OTTAWA – The crisis in Attawapiskat First Nation is a stark example of why Ottawa needs to better co-ordinate help efforts by all levels of government, the region’s MP declared Tuesday after an emotional visit to the remote northern Ontario community.
Charlie Angus, who chose to visit the reserve this week instead of travel to the United Nations, said the Liberal government didn’t seem to know that their permanent mental health worker in Attawapiskat wasn’t available to residents under 18.
It has now been almost a month since a spate of suicide attempts among its young people prompted the reserve to declare a state of emergency — a story that garnered attention around the world.
“For the federal government not to know what they actually had on the ground to help the community is very, very troubling,” Angus said outside the Commons while wearing a pin in honour of Sheridan Hookimaw — a 13-year-old who died by suicide.
“We lost her at the beginning of this crisis and one of the reasons I went back to Attawapiskat is I don’t want to lose another child on my watch,” he said.
“Having seen what Sheridan and her family have gone through, it is incumbent upon all of us, at every level of government, to work together to make sure no other child ends up the way Sheridan did.”
WATCH: Chief of Attawapiskat says 5 more suicide attempts made
It is clear the community still requires a permanent mental health specialist for youth, which remains one of the chief’s outstanding demands, Angus added.
Under pressure in the House of Commons, Health Minister Jane Philpott said the federal government is working with Ontario and First Nations leaders to ensure the community’s immediate and long-term needs are met.
“There is no question of whose responsibility it is — we are all working together,” said Philpott, who is scheduled to visit the community in the weeks ahead.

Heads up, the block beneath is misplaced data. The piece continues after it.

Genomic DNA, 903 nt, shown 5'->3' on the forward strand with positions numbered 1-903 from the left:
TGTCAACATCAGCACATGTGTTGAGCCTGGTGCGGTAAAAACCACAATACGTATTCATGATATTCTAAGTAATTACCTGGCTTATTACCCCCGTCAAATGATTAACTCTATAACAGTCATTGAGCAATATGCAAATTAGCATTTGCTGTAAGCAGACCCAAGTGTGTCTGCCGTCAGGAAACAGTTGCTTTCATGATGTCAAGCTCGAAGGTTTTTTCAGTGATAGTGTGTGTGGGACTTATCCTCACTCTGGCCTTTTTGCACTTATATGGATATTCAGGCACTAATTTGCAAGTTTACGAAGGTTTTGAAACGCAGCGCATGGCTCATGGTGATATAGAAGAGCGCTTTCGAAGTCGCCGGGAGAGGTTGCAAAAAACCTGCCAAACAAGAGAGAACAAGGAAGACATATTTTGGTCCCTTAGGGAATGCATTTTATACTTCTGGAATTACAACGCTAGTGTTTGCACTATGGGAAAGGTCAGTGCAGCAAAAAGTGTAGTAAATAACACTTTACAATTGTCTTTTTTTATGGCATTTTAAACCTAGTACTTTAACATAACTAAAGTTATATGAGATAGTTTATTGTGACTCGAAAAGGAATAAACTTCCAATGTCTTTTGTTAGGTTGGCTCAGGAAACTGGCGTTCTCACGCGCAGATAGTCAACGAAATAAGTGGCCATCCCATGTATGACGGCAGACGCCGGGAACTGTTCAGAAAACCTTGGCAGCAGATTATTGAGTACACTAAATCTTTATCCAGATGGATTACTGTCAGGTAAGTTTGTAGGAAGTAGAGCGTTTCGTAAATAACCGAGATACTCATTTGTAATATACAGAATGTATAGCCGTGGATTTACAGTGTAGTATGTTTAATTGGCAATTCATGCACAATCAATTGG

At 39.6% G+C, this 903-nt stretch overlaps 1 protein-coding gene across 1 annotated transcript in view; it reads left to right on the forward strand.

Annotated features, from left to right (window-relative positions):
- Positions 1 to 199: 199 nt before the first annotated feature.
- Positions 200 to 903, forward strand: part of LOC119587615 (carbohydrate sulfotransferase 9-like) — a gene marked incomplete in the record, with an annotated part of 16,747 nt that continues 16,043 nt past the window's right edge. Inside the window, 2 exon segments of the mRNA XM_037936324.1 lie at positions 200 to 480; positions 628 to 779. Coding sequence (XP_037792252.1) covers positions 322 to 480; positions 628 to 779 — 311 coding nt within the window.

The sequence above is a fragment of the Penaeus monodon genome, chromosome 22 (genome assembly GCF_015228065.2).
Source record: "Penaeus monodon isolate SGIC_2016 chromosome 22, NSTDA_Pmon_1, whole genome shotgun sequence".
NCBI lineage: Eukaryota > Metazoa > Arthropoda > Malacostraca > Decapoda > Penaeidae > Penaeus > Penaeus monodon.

Political assurances, however, remain cold comfort to Attawapiskat Chief Bruce Shisheesh, who said he has yet to see the government live up to its commitment to engage in a nation-to-nation relationship with the community.
Last week, Prime Minister Justin Trudeau sent a note to Shisheesh and offered to meet with him in person, though a date has not been finalized.
The federal government also faced a deadline Tuesday from the Canadian Human Rights Tribunal to demonstrate it is implementing Jordan’s Principle — a framework for ensuring First Nations children can access health and welfare services and to avoid jurisdictional spats over who pays for service.
The principle was named after five-year-old Jordan River Anderson, a First Nations boy from Manitoba who died in hospital after two the province and the federal government argued for years over who should pay for his home care.
In January 2016, the Canadian Human Rights Tribunal ordered the federal government to immediately implement the full meaning and scope of Jordan’s Principle. When that didn’t happen, the tribunal issued a scathing order last month for the government to confirm it has acted on the original decision.
In a response submitted to the tribunal on Tuesday, the department said it has expanded Jordan’s Principle to apply to all jurisdictional disputes.
It also noted it has provided “necessary resources” for its application and said children will receive care in a “timely manner.”